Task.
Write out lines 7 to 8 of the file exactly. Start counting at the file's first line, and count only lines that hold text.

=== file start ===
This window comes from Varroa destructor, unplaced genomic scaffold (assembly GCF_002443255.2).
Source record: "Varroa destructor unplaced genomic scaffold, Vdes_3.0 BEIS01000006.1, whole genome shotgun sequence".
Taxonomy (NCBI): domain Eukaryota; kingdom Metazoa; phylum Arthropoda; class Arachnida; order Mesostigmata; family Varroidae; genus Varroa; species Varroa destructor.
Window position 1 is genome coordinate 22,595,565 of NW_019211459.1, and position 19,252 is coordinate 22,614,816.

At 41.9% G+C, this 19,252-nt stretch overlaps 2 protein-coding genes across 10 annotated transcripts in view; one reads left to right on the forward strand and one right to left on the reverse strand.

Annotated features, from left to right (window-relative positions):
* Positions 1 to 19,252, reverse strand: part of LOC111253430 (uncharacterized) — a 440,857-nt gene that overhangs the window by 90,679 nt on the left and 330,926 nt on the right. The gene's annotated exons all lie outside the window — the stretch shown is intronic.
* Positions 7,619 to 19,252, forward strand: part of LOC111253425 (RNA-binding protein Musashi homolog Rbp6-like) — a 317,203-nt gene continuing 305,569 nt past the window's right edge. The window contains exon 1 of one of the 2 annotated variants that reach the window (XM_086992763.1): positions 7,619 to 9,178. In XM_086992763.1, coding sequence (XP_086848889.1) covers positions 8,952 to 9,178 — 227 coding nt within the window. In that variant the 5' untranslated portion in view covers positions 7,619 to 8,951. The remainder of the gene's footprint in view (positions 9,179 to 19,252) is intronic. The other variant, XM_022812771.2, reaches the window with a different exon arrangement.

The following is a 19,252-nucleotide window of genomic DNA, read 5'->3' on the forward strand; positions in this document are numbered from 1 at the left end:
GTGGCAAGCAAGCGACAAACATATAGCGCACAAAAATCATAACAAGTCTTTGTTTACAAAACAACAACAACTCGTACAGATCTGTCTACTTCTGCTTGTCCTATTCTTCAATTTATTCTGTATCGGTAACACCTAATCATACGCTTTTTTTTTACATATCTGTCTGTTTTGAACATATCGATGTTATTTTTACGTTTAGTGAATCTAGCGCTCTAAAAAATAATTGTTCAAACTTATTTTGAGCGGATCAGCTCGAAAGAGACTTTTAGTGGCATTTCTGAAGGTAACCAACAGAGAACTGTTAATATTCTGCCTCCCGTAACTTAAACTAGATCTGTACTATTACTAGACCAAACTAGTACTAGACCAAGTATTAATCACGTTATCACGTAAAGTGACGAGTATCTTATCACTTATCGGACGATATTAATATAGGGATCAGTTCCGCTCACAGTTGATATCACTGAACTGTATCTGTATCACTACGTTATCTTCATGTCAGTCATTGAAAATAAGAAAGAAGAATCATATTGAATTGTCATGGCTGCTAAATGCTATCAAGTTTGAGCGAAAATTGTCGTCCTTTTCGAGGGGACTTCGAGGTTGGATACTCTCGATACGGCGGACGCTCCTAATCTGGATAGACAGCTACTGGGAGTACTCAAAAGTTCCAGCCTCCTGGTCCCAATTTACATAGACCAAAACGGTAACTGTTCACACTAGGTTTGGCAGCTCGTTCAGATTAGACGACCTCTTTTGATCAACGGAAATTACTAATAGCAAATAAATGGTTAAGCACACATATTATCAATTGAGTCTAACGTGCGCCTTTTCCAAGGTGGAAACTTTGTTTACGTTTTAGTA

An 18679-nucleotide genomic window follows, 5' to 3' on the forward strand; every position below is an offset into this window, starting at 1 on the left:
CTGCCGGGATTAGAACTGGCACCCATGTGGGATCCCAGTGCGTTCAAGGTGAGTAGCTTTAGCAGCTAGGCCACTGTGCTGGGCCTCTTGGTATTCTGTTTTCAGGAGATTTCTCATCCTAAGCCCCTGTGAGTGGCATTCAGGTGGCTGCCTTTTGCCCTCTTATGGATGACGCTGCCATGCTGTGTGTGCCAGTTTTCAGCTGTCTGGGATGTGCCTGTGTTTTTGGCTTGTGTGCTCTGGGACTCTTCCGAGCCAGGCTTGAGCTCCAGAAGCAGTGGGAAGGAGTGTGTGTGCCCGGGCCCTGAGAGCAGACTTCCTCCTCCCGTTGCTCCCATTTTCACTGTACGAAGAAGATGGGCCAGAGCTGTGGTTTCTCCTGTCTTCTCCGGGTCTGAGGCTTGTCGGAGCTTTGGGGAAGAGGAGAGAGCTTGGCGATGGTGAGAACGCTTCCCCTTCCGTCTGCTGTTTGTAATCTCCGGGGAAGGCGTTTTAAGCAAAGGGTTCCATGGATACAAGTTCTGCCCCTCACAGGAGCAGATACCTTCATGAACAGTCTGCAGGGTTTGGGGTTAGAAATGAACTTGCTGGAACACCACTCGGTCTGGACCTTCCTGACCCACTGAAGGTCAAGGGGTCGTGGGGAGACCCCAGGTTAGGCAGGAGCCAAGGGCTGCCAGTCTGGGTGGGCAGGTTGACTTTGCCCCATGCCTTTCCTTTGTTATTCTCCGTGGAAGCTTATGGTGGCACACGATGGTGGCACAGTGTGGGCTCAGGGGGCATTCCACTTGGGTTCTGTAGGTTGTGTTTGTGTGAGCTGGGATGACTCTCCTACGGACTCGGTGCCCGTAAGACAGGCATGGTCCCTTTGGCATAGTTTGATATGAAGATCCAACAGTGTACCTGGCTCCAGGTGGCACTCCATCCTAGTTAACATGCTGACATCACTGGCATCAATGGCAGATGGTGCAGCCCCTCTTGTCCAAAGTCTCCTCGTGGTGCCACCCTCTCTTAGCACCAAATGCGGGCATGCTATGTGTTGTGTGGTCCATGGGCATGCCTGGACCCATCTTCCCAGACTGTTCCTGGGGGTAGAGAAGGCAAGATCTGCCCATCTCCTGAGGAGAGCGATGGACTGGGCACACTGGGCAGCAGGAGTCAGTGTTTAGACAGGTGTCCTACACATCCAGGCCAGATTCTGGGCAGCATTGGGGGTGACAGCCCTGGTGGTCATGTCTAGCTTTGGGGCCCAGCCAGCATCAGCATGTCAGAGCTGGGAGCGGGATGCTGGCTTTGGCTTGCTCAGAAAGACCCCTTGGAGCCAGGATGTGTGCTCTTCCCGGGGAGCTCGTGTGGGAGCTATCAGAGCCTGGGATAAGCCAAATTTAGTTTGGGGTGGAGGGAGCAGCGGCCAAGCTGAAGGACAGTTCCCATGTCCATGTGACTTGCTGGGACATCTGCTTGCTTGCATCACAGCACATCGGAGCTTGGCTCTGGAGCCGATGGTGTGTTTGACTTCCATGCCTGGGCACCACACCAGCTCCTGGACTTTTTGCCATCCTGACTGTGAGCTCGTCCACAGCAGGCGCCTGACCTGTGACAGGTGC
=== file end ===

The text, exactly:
* Positions 1 to 19,252, reverse strand: part of LOC111253430 (uncharacterized) — a 440,857-nt gene that overhangs the window by 90,679 nt on the left and 330,926 nt on the right. The gene's annotated exons all lie outside the window — the stretch shown is intronic.
* Positions 7,619 to 19,252, forward strand: part of LOC111253425 (RNA-binding protein Musashi homolog Rbp6-like) — a 317,203-nt gene continuing 305,569 nt past the window's right edge. The window contains exon 1 of one of the 2 annotated variants that reach the window (XM_086992763.1): positions 7,619 to 9,178. In XM_086992763.1, coding sequence (XP_086848889.1) covers positions 8,952 to 9,178 — 227 coding nt within the window. In that variant the 5' untranslated portion in view covers positions 7,619 to 8,951. The remainder of the gene's footprint in view (positions 9,179 to 19,252) is intronic. The other variant, XM_022812771.2, reaches the window with a different exon arrangement.